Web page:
Vlad Jr.: 'Now you guys are going to see the movie'

March 17th, 2022

DUNEDIN, Fla. -- The star of 2021 already has the quote of 2022.

“What we did last year was a trailer. Now, you guys are going to see the movie,” Vladimir Guerrero Jr. said Thursday.

Everything Guerrero does in camp seems to drip with stardom. From the white Ferrari parked in spot No. 1 at the Blue Jays’ new complex to his rounds of batting practice that are so loud they’ll startle you if you’re not watching when he makes contact, Guerrero is the force that everything else seems to orbit around.

Guerrero has been Spring Training's main attraction for years now, ever since he was named the No. 1 prospect in Major League Baseball in 2019, wowing teammates and executives alike on the back fields in Dunedin. Seeing Guerrero’s power on display for the first or second time is something you don’t forget, but seeing it sustain itself and grow from year to year, it becomes clear that Guerrero’s runner-up finish in AL MVP voting last season was just the start of a remarkable career.

In some moments, it looks like Guerrero has the ability to step into the box and simply decide what happens next. That’s not how baseball is supposed to work.

Early on March 11, as players rolled into the Blue Jays’ complex the morning after MLB and the MLBPA agreed on a new CBA, Guerrero stepped in for his first rounds of batting practice thrown by bench coach John Schneider. He put on his usual display, but at the very end, when Bo Bichette and Teoscar Hernández had finished their final rounds, Guerrero jumped back in. He wanted to see one more pitch.

He hit it over the batter’s eye.

A few hours later, Guerrero was part of a group of hitters taking live batting practice when closer Jordan Romano stepped onto the mound. Romano had a 2.14 ERA last season with 12.1 strikeouts per nine innings, making him one of the game’s most effective back-end relievers. Guerrero took two at-bats against Romano, each lasting just one pitch.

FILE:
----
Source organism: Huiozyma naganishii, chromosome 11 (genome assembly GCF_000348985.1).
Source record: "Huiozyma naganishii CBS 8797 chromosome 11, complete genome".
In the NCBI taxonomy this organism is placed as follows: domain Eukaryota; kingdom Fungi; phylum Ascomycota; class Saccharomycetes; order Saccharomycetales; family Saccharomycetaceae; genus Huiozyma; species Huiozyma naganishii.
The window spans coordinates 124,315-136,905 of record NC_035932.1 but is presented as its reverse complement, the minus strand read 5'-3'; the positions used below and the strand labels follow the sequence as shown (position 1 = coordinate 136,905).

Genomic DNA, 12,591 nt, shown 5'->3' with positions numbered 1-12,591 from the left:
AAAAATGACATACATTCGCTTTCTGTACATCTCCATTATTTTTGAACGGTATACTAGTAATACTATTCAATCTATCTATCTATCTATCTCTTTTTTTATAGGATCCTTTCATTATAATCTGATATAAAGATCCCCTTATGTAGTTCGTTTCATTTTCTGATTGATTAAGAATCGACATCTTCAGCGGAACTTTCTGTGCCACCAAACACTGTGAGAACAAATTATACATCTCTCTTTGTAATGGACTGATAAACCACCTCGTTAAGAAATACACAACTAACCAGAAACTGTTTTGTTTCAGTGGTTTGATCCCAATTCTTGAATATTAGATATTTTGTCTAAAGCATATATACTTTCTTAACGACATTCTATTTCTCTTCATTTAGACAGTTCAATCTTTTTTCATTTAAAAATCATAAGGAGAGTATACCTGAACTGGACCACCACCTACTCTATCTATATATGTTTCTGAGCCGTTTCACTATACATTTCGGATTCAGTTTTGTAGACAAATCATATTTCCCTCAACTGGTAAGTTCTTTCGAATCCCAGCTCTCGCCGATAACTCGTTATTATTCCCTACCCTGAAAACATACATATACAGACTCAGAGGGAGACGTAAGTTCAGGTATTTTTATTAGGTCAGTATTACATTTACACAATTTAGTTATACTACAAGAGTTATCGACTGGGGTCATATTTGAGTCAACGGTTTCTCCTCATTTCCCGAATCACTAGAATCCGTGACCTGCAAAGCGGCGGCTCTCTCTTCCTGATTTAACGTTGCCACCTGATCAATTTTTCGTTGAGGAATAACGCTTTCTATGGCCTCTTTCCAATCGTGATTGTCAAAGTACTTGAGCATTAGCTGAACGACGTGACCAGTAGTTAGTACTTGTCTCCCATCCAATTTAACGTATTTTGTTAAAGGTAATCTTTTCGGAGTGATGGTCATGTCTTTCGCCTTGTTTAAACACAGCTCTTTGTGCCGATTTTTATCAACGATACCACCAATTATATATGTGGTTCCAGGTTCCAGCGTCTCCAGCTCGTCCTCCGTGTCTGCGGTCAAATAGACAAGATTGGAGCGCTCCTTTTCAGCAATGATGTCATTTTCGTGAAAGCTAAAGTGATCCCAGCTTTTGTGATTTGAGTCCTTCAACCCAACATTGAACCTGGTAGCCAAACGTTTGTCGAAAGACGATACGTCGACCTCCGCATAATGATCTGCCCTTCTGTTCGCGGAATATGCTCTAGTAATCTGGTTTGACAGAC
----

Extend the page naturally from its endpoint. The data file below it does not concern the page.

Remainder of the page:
Guerrero launched the first pitch he saw off the wall in right-center field. He hit the second pitch to almost the same place, maybe harder. Each time, as he finished his follow-through, Guerrero calmly stepped across home plate and walked back toward the dugout. He’d done what he expected to do.

On Thursday, it was Kevin Gausman who drew the short straw and got to face Guerrero. After Guerrero watched three balls go by, the fourth pitch of the at-bat was called a strike. Guerrero turned to the group of coaches behind the fence, grinning while he held up four fingers, asking for ball four. Pitching coach Pete Walker came back and said, “No, it’s a strike,” so Guerrero dug back in.

On the next pitch, Guerrero launched a letter-high fastball to left field that couldn’t possibly have been hit harder.

Just how good can Guerrero be in 2022? In '21, his .311 average with 48 home runs, 111 RBIs and a 1.002 OPS was one of the best offensive seasons in Blue Jays history, and it took the ultimate rarity of Shohei Ohtani to pry the AL MVP Award away from Guerrero. If Guerrero can put together his ’21 season 10 or 12 times, that would be a Hall of Fame career, so this isn’t exactly a situation where Guerrero needs to take another giant step. Even if he can sustain that level, he’ll be one of the game's brightest stars.

Guerrero will trade those accolades to win, though. When the Blue Jays were eliminated from postseason contention on the final day of the 2021 regular season, Guerrero sat in the dugout and stared at an empty field. Normally, he would have flown home to the Dominican Republic that night, but he couldn’t bring himself to leave. He stayed in Toronto three more days, reflecting on what could have been and looking ahead to what he hopes is a championship season in ’22.

“That’s our goal, to get to the World Series and win the World Series,” Guerrero said through club interpreter Hector Lebron. “There’s 29 other teams trying to do the same thing. That’s our goal for the year, though. We’re going to stay focused, work hard for everybody on the team. If we get there, we get there, and hopefully we’ll win it.”

Combine winning with Guerrero’s success, though, and calls for a contract extension will only grow louder. Guerrero is the face of baseball in Toronto, and in the past couple of years, we’ve seen Fernando Tatis Jr. and Wander Franco, among others, agree to massive extensions at young ages.

Guerrero, of course, came prepared with an answer that didn’t reveal too much.

“All I know is to hit fastballs and curveballs,” Guerrero said. “The rest, I leave to my agent.”